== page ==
For the first ten years of my time at my job, a private school in Montclair, NJ, I never stopped at the window I passed every day on the way to my office. I’m sure it had to do with the challenges of a new job, raising my son and attempting(but ultimately failing) to be “handy” around our first and second house. Be that as it may, after my tenth year at MKA, I began to slow down while passing the 9 x 12 foot floor to ceiling window and notice the view of Montclair to Newark and right on in to NYC. At first, my awareness of what laid before me was as simple as a quick understanding that it was indeed, a million dollar view( or more- the surrounding home owners would have jumped at that price for a view of the City). But more and more I noticed smaller things about the light show daily playing out for me. For example, I began to notice that at a certain moment in the sun’s ascension, reflected light from the Freedom Tower acted as a second sun beaming out onto the plains of NJ. I enjoyed the days when clouds lay over New York as then the light show changed colors; adding purples and beautiful reds in addition to the beautiful shades of orange and yellow. Periodically, other teachers and students would stop what they were doing and watch the sun rise as well. It seemed like a measurable period of time but probably lasted no more than ten seconds as we hurried off to copy tests or prepare lesson plans.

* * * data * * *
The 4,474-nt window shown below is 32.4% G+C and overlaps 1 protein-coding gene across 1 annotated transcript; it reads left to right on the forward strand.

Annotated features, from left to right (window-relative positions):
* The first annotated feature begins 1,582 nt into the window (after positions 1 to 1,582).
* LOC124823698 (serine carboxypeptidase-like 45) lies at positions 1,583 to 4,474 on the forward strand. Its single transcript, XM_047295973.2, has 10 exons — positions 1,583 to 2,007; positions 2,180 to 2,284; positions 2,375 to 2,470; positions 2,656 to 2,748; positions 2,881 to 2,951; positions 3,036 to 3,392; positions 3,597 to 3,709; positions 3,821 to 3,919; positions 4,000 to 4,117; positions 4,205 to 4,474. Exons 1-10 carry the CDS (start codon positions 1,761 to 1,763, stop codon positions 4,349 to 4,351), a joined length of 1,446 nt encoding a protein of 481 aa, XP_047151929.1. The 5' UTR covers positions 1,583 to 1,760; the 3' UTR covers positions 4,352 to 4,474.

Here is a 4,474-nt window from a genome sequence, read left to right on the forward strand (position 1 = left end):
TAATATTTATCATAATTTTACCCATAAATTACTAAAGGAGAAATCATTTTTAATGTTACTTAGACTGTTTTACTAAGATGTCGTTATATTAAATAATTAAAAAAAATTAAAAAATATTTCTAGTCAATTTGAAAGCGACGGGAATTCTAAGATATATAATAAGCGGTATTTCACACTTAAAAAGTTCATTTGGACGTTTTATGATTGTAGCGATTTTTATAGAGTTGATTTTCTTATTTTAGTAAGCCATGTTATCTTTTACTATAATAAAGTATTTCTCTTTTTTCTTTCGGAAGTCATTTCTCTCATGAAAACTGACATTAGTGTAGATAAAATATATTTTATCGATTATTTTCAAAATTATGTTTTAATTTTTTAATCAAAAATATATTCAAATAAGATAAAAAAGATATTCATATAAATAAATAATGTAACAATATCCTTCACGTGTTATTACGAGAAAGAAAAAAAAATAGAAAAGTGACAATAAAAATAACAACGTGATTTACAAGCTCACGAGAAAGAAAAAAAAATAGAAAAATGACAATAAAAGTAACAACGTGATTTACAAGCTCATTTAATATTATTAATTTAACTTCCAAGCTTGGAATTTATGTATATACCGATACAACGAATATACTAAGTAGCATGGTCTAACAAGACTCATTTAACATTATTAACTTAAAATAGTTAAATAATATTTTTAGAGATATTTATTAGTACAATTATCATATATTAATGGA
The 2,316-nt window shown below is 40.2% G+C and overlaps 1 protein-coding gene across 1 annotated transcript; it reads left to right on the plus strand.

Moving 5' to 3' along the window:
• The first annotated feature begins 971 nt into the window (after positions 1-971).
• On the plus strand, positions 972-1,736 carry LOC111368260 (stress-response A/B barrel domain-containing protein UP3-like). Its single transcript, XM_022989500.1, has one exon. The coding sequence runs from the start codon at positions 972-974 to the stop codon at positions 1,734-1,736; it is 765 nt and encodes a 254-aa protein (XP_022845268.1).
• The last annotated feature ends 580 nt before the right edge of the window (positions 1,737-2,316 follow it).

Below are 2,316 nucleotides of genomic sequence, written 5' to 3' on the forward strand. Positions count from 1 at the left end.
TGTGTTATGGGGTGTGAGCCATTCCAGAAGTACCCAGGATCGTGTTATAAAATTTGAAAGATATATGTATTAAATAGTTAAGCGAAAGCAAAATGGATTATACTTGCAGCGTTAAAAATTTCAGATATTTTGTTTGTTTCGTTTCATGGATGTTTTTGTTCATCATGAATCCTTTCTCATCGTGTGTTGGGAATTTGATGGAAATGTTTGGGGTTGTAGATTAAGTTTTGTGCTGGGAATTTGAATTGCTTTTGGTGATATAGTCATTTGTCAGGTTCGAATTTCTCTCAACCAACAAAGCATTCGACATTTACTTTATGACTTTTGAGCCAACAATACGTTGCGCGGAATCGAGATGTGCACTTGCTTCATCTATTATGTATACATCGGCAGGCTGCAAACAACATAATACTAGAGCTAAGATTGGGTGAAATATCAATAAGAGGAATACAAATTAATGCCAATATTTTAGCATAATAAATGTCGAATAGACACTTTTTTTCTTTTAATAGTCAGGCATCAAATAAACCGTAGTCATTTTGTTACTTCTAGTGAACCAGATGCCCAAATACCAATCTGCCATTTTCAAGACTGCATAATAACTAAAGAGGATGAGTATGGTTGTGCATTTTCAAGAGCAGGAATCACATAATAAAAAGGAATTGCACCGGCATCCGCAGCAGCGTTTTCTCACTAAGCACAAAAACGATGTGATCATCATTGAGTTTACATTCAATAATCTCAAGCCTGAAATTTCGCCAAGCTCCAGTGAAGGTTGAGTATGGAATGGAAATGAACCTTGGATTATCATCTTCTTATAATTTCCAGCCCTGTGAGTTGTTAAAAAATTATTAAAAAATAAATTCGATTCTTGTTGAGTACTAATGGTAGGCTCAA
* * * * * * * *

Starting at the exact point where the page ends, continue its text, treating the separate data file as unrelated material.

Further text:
In China, I found myself watching the sun rise on top of Mount Tai, Tai Shan, with close to a thousand Chinese. We had arrived at the summit of Tai in various ways: some of us hiked up and stayed at a hotel for the night, others hiked up and slept out in the open, and some people had taken the early cable car ride. However people got there, it hadn’t been easy. I saw 85 year old grandmothers helped along by their children, groups of friends, couples, and some who were photographers. But everyone was interested in experiencing a moment. That moment of transition from night to day. In China it’s a special tradition to greet the rising sun in the East on top of a mountain. Appreciating these moments of natural transition which help us directly connect to the natural way can be an important basis for a healthy life and healthy mindset because too much of what we do today obfuscates what is natural and upsets our circadian rhythm as a result. So here are some photos from Tai Shan to demonstrate what appreciating the big and small of nature actually looks like.